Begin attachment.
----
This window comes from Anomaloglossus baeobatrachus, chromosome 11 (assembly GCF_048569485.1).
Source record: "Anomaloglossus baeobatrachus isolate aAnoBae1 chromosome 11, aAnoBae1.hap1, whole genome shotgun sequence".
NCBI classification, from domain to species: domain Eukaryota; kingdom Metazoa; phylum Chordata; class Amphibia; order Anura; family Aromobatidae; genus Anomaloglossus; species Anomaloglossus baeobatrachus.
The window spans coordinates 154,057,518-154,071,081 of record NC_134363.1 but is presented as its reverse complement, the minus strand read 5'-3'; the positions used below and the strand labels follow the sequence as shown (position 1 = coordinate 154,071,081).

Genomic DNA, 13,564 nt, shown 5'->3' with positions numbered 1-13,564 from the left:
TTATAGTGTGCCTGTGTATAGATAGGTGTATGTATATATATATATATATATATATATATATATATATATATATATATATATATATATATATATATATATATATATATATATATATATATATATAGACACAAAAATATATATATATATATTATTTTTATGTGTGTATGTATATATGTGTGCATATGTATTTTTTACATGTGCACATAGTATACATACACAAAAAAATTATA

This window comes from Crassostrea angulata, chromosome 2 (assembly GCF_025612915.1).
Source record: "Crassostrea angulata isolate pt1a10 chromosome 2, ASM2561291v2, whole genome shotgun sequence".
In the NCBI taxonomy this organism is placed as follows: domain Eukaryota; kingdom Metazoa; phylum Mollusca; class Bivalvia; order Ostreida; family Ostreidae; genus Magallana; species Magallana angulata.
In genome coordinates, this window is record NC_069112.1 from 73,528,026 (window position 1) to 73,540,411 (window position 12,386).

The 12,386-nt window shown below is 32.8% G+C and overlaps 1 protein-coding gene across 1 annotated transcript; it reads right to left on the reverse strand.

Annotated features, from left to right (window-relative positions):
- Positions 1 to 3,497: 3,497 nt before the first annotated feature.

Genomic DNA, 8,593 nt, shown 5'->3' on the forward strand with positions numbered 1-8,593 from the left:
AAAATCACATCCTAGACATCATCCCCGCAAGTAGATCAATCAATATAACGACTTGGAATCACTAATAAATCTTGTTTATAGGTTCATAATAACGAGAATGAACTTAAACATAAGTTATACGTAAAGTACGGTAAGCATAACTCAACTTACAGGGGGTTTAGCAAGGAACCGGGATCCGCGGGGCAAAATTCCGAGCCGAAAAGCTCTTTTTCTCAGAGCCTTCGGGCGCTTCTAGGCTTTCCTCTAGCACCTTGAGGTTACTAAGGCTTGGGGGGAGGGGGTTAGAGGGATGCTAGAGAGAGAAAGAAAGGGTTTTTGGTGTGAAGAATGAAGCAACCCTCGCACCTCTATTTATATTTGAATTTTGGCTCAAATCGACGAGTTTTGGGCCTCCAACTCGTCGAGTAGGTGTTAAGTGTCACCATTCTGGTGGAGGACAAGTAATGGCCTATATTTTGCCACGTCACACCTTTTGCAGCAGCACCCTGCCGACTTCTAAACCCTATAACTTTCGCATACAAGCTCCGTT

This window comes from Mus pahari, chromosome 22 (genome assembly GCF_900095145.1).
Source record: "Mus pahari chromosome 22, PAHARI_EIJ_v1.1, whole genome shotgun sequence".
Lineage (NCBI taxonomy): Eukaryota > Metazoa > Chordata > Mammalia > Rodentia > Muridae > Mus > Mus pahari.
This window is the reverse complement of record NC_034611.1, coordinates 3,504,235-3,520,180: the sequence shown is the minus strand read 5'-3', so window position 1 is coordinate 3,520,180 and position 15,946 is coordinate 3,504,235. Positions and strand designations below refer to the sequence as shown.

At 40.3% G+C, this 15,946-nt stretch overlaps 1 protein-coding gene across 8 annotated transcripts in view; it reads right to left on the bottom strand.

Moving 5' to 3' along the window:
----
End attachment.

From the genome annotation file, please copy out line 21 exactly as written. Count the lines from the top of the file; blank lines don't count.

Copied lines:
Moving 5' to 3' along the window: